The firehose of data from which we are encouraged to drink, and to which our own activity contributes and from which others then drink and act, has a mixed reputation. Nobody would argue that informed decision-making is worse than flying blind, and in certain cases the “more data=better” curve really is a linear diagonal up and to the right. But at the same time, most people instinctively recoil from the collection and use of data in a growing set of instances where it feels invasive, unnecessary, and even “creepy.”
Take the well-known case (perhaps somewhat mythologized at this point) of the dad who found out his teenage daughter was pregnant because the big-box retailer Target tracked the daughter’s shopping habits and, identifying her as pregnant, proactively sent baby formula coupons to the household. It may be true that the dad would have had other more direct opportunities to find out about his daughter’s pregnancy eventually, but most people still see what happened as a violation of some kind.
Target was taking advantage of all the data available to them in order to maximize revenue, just as all businesses are coached to do, with the result that they intruded upon a delicate family situation and maybe even crossed a line with respect to privacy and ethics. To what extent are other companies taking notice of this and learning lessons from it?
The language of change management is often fatalistic: “This is what the future is going to look like, this is where your industry is headed, so you’d better do X or else get left behind.” This creates an environment where it’s easy to forget that even the biggest overarching changes are built from decisions made at the most granular levels, and that we actually have control over our technology choices. “No thanks” is always on the table even if we aren’t thinking about it.
The urgency with which companies are coached to adopt the latest technologies is not necessarily valid. Sometimes it’s better to hang back and wait, or at least to implement a change gradually and cautiously, so that the ethical boundaries of the new technology can be figured out and adhered to. It might be better for the bottom line to ask forgiveness rather than permission, but it isn’t always the right thing to do, and it can get you into trouble later on.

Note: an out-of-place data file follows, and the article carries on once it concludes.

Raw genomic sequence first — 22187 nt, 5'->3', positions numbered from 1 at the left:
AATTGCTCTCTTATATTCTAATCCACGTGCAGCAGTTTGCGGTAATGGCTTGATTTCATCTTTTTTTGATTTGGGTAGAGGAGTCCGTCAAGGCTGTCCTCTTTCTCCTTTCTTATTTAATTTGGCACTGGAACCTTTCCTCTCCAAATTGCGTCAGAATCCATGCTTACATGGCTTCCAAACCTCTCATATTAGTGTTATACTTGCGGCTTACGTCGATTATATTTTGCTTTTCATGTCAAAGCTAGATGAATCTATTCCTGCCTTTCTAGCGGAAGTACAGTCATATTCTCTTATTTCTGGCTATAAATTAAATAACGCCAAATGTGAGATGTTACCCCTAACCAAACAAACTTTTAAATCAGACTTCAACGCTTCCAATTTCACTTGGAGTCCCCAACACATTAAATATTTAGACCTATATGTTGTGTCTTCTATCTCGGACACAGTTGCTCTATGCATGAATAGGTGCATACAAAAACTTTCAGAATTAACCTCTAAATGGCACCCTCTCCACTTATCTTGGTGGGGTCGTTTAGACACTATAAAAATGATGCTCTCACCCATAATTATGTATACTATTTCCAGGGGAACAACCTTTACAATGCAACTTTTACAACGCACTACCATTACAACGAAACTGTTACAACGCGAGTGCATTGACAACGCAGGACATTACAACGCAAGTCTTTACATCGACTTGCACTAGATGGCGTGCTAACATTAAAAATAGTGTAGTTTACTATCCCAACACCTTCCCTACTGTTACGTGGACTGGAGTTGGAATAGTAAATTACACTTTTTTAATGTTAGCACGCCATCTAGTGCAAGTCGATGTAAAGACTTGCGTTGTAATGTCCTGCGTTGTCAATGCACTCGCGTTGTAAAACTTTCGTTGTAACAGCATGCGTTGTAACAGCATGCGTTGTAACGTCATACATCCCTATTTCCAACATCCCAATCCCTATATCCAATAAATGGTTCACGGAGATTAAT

I don’t know where else to put this, so here goes:
I came across that image in a link-dump on a blog I sometimes visit; it was borrowed from someone who borrowed it from someone, etc., and I don’t know who to attribute it to, but I love how the animation elegantly explains the problem of interpreting data, agreeing on facts, etc.
As researchers, we need to triangulate our conclusions with other stakeholders to be sure we aren’t focusing on the wrong patterns. I suppose that speaks to the importance of collaboration with team members, asking the right questions, etc.
Last week I completed a training course at the Ohio State University to become a certified DACUM facilitator. During the week of training, my co-learners often asked me if having observed about a dozen DACUM workshops made the training easier.
A DACUM workshop provides its observers with a thorough introduction to the DACUM process: each workshop begins with a somewhat in-depth orientation, plus the sheer repetitiveness and intensity of the process makes it impossible not to come away with a strong impression of how a DACUM is carried out.
A careful observer can also pick up a lot of what the facilitators are doing “under the hood” to make the workshop successful. In this sense, observing DACUMs helps to make the process non-alien, and imparts at least an “academic” understanding of how they are facilitated. It’s a bit like closely watching how someone rides a bike or drives a stick shift: after enough time you can at least figure out how it’s done and start to mentally practice doing it yourself.
But there is no substitute for the experience of getting up there and actually doing the facilitating with a panel. OSU’s DACUM facilitator training program consists of one day of conventional instruction in which learners are seated before an instructor, then two days in which the learners participate as panelists in a mock DACUM (or “Facum”) with one at a time taking turns as facilitator. The final two days are a sort of capstone session, spent conducting an actual DACUM with real panelists provided by government or industry organizations.
In my case, the panel I facilitated for consisted of employees from American Electric Power, where I work. In fact, their DACUM session was part of the very project I’m on, so I had the double benefit of also advancing my team’s project while I gained my DACUM certification.